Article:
Jumuah lecture on Friday 26 February 2021 (14 Rajab 1442)

Mowlana Syed Aftab Haider

Ahlul Bait (a.s) Masjid, Ottery, Cape Town

These days remind us of a GREAT personality in the history of Islam, namely the birthday of Amir al-Mu’mineen Imam Ali ibn abi Talib (a.s).

Imam Ali ibn abi Talib (a.s) is not a personality confined to one particular sect. Of course, we are recognized as the Shia (followers/supporters/party) of Ali ibn abi Talib (a.s). That said, it does not in any way confine this gigantic personality of Ali (a.s) to one particular Madhhab.

Ali (a.s) is respected across all Madhha’ib and regarded as the centre of spirituality. This is the divinely aspect of this great personality, which is not only accepted and acknowledged in the school of Ahlul Bait (a.s), but accepted and acknowledged by everyone.


Earlier, while checking Facebook, I came across a live sermon from a Sufi mosque in Bhagalpur, India. This sermon was delivered by a great Deobandi scholar, Mowlana Sayyid Sulaiman al-Hussaini Nadwi, from Nadwatul Ulama in Lucknow, India. This institution is one of the major establishments of the Deobandi school, in contrast to the Barelvi school ie. the more Sufi inclined approach. The lingo we use in Cape Town is Tablighis, in reference to the Deobandi school of thought…

So, this Mowlana Sayyid Sulaiman al-Hussaini Nadwi comes from the Tablighi background, to put it in local Cape Town lingo! He was delivering this khutbah (sermon) next to the kramat (shrine) of a great Sufi in the city of Bhagalpur, India. Now, try to reconcile this…a great scholar from Tablighi background delivering a sermon next to a kramat!

I came across the following statement in his khutbah, when he spoke about 13th Rajab as the birthday of Imam Ali ibn abi Talib (a.s). He said:

“It does not matter that the external Caliphate and leadership of Ali (a.s) materialized for only a short number of years. Also, this remains a debate amongst different schools of thought. However, the internal Caliphate and leadership of Ali (a.s) could never be stopped and continues until today, as all the sequences of spirituality finally conclude on nobody else other than Ali ibn abi Talib (a.s).”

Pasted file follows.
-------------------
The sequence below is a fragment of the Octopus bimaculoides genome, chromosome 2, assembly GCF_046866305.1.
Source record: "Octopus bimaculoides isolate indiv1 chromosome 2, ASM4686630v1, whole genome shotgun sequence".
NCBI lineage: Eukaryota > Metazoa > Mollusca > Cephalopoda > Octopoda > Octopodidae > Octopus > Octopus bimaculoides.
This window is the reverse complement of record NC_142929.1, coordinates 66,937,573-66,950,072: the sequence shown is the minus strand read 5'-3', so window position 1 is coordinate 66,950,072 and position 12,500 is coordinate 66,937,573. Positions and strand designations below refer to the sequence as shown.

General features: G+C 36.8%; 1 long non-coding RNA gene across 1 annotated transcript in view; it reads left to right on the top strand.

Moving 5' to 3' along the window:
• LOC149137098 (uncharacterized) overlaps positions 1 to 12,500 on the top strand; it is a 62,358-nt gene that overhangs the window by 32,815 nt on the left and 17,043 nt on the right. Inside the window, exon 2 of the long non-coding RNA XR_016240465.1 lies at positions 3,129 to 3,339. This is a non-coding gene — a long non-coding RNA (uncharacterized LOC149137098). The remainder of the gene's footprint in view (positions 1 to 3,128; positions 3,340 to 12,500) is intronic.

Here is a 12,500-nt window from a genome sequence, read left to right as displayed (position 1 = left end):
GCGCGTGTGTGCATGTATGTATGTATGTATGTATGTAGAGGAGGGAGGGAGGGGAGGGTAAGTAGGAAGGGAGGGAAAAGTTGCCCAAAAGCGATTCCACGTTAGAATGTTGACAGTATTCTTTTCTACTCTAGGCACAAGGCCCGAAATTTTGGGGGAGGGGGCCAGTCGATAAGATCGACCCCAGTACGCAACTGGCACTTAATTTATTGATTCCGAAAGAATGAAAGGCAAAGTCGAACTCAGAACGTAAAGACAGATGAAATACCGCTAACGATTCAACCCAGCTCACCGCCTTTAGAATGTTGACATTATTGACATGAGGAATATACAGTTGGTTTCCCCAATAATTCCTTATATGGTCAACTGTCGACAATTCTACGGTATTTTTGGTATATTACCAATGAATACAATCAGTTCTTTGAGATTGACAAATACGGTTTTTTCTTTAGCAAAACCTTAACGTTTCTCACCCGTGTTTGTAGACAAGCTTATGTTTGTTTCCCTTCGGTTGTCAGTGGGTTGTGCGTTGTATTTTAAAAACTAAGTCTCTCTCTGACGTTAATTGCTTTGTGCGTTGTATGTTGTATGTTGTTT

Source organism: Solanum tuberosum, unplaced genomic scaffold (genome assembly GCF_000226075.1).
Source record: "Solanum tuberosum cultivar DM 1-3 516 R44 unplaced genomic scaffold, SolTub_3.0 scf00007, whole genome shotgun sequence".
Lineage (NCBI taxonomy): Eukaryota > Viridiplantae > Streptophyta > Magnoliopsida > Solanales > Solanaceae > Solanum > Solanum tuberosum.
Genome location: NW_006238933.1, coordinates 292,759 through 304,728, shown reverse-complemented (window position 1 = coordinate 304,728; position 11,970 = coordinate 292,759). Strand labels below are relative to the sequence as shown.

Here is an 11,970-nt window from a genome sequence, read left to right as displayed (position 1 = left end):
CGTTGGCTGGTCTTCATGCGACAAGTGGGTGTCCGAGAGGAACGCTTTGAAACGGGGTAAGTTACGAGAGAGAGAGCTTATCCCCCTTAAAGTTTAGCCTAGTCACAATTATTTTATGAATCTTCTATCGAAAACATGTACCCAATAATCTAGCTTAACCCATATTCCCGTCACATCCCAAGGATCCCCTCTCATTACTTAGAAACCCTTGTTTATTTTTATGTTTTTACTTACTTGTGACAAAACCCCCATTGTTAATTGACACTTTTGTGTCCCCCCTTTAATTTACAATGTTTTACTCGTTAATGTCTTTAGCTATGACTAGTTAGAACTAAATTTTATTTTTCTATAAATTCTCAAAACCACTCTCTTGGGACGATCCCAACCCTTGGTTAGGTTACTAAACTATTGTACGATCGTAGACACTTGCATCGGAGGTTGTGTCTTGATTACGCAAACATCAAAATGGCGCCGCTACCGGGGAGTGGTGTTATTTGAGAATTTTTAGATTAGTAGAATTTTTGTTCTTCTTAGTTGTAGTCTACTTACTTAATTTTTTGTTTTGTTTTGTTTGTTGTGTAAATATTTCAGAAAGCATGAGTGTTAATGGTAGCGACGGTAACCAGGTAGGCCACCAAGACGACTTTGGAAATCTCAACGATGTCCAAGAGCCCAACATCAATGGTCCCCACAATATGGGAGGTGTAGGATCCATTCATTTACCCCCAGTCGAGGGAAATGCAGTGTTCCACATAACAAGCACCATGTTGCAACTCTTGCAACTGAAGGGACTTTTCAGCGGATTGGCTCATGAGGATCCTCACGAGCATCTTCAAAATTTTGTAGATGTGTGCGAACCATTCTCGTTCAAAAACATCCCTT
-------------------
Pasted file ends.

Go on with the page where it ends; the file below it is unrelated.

This shows that the divine personality of Imam Ali (a.s) goes beyond a particular sect, or school of thought. That internal Caliphate of Ali (a.s) continues to govern all the different establishments of spirituality.


What is amazing about this great personality by the name of Ali ibn abi Talib (a.s) is that his thoughts and message, through those very limited days of political governance, could manage to prove his leadership and Caliphate on the Muslim Ummah (nation) and the whole of humanity.

This is where we see that Ali (a.s) is not only the head of all the spiritual establishments, but also the Voice of Human Justice, as noted by the title of the book written by the acclaimed Lebanese Christian author George Jordac.

Here, Ali (a.s) is someone who understands and acknowledges Insan (human beings) as Insan, thereby establishes human dignity for every human being, regardless of religion, race, ethnic background or financial status.

Here, Ali (a.s) is the champion of humanity and not confined to the boundaries of Islam or any particular religion.

We very proudly identify ourselves as the followers of Ali (a.s), but at the same time, we are still unfortunately very far from his ideals and message. This is our unfortunate reality as the Shia of Ali (a.s).

Imam Ali (a.s) wrote his letter of instructions to his Governor in Egypt, Maliki Ashtar, emphasizing human dignity and honour, which we have unfortunately not dedicated the attention to study and comprehend this properly.

It is in this letter where Imam Ali (a.s) says to Maliki Ashtar:

“People are of two types: they are either your brothers in faith or your equals in humanity.”

Can we find any statement that more deeply emphasizes human dignity and honour?